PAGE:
Gunnar Nordbye tried associates of the infamous gangster John Dillinger. He dined with royals from his native Norway, and from his Minneapolis courtroom he ruled on the ownership of newly discovered writings from Capt. William Clark’s historic expedition.
But in the 40 years since his death, a fading black-and-white photo was all that remained inside the state’s courthouses to remember one of the longest serving federal judges in Minnesota history.
Nordbye’s likeness returned this month to a perch looking over a Minneapolis courtroom when his became the first of four portraits commissioned by the court to commemorate judges who have long since passed.
The project, paid for with nonappropriated funds, has demanded some detective work to track down relatives and others who can help revive pieces of local judicial lore that are threatening to recede from public view.
“It’s keeping this judge alive,” said Cyd Wicker, the Minneapolis portrait artist working on the project.
Wicker has painted many of the federal judicial portraits on display in Minnesota, a practice that only began in the 1990s and almost exclusively for living judges who assumed senior status. Working around a judge’s schedule and within their standards for their portraits — a large black robe is a must and prominently displayed American flags are common — can pose a challenge for any artist.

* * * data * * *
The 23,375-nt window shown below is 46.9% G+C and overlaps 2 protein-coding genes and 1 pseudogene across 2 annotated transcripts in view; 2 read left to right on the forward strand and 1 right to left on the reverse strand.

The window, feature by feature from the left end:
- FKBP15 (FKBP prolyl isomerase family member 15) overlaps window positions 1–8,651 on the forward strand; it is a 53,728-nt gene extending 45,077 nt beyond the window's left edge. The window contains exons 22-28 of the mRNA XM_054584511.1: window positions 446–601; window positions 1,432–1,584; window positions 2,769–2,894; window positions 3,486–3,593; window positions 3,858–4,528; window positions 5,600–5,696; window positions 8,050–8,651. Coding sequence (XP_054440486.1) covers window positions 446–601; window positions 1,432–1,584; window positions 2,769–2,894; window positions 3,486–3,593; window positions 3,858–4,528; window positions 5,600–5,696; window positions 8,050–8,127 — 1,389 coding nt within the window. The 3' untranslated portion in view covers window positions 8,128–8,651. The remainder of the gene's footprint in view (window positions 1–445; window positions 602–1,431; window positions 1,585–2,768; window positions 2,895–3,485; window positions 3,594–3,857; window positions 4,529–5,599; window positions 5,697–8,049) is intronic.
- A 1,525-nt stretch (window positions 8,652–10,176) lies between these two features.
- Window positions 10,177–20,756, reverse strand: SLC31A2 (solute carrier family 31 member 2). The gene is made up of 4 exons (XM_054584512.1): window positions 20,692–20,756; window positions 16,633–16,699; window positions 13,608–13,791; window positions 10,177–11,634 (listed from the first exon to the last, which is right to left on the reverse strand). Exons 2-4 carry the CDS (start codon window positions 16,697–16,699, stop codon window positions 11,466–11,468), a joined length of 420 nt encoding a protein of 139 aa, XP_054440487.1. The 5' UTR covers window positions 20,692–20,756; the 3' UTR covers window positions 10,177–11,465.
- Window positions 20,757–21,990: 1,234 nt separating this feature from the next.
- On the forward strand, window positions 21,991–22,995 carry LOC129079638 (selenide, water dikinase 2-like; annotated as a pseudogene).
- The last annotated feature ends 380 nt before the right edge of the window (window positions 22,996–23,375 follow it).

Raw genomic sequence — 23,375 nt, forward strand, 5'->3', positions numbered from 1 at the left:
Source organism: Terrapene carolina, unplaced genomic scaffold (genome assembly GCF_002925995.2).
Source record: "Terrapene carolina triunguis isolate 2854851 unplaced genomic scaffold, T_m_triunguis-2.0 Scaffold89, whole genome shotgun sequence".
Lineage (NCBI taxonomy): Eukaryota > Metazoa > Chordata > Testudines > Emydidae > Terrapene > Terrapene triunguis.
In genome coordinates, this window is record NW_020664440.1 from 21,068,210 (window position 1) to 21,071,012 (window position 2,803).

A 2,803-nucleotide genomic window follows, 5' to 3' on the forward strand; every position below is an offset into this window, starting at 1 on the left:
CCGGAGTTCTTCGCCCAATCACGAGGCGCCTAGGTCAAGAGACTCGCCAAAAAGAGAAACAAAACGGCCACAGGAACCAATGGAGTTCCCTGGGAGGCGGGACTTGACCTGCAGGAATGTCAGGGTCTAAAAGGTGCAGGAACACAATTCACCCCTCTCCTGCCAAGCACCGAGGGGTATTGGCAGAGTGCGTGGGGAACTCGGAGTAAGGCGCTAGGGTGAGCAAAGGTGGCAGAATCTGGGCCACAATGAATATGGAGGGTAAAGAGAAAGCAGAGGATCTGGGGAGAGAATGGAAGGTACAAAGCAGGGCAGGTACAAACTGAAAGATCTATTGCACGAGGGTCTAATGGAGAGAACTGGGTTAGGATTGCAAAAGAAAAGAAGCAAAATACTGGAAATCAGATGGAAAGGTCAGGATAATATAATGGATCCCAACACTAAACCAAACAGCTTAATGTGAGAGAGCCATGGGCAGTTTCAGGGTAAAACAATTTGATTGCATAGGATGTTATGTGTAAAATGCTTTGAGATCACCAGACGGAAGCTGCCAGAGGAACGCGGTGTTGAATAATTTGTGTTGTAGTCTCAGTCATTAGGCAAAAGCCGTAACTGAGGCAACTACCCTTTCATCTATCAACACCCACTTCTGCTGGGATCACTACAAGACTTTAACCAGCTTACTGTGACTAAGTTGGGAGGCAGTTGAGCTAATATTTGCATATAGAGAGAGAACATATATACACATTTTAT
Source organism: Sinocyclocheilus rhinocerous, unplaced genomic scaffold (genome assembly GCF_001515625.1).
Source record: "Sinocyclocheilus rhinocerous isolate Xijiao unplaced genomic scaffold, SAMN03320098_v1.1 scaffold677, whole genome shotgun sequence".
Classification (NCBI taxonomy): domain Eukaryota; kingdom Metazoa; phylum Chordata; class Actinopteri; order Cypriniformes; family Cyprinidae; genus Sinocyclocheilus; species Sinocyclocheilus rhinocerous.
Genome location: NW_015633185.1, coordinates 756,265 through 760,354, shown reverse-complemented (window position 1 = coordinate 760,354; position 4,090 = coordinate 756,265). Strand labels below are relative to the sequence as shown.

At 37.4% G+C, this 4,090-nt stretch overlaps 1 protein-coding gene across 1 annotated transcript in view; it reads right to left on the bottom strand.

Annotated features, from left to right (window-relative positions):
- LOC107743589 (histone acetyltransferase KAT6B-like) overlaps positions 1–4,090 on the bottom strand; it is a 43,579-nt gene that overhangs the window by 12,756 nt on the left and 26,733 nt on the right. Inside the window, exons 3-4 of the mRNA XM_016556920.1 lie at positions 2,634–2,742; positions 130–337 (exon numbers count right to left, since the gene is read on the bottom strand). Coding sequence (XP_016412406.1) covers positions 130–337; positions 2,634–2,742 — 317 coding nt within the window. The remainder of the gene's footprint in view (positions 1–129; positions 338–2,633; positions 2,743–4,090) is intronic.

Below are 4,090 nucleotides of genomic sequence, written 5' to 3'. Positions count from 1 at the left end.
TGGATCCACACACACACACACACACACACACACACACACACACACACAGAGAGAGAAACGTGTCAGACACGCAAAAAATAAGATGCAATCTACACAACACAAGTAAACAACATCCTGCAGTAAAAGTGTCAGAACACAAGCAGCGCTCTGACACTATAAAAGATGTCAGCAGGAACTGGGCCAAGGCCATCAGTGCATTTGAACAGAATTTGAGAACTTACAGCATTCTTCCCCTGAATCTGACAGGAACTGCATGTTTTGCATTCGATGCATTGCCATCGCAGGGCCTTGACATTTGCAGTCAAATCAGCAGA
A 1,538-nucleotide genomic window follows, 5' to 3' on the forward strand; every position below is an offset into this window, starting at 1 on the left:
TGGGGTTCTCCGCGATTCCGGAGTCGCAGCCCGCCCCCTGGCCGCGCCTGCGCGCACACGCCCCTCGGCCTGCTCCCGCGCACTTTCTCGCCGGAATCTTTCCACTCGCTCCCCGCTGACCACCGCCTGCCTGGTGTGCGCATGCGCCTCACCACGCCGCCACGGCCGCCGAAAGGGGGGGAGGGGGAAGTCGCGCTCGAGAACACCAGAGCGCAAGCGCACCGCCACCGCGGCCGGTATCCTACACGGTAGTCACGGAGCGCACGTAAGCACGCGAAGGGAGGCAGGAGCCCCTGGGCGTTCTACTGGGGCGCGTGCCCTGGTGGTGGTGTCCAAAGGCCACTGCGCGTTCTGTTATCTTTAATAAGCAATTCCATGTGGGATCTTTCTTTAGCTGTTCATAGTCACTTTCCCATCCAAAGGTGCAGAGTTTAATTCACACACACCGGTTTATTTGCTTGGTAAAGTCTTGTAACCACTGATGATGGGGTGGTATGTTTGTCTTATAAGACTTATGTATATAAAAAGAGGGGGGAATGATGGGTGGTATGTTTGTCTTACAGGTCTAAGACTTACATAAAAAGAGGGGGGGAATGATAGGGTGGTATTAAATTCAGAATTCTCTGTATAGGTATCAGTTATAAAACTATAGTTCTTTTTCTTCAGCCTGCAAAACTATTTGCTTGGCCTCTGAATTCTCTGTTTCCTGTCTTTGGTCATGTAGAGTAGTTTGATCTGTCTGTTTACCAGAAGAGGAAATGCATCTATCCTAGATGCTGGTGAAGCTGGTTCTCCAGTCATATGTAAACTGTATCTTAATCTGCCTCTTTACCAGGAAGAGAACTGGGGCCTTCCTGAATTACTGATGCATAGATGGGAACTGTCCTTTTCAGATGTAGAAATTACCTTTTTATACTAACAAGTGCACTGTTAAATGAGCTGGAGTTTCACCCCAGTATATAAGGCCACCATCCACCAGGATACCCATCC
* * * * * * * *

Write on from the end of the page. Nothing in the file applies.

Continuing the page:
With the portrait of Nordbye, and the three judges to follow, Wicker must work to bring to life a judge no longer here.
Last fall, Judge John Tunheim asked for the artist’s help on part of his latest task to preserve the court’s history. A pair of books — including a history of Minnesota’s federal courthouses — are also in the works.
“It really is all about honoring the services of judges who had long and distinguished careers in our court and making sure that the public today — particularly lawyers — don’t forget about what they contributed to the development of the law in Minnesota,” Tunheim said.
When Nordbye’s relatives first saw the finished portrait, unveiled at a July 9 ceremony in Minneapolis, they instantly noticed the small Norwegian flag that honored his homeland and the “twinkle” in his eyes that advertised a humorous streak beneath his otherwise stately appearance.
“I see so much idealism in this,” said granddaughter Susan Nordbye, who added that the portrait caused her to think of her own family’s history in the context of today’s fierce immigration debates. “The imagery we impart to that idea of a judge, [Wicker] did a really great job bringing the human aspect to that.”
Eighth Circuit aquavit toasts
By then the court’s most senior judge, Nordbye actually received the original batch of picture portraits prepared for Minnesota’s federal judges at a 1965 ceremony in Minneapolis.
“There is no better way to keep their memory green, or to inspire those who follow them, than by having in our courtrooms the likenesses of judges who have played such an important part in the judicial history of this state,” Nordbye said, according to a transcript from the event.
But light exposure, and the passage of time, has betrayed the images’ mortality. Unlike other courts, such as the Minnesota Supreme Court’s policy of putting each chief justice on a portrait, the federal bench here only recently began telling its judges’ stories through oil and canvas.
“You can get a greater sense of the judge from the painted portrait — it’s more dynamic,” said Thomas Boyd, a Minneapolis attorney who leads the district court’s historical society.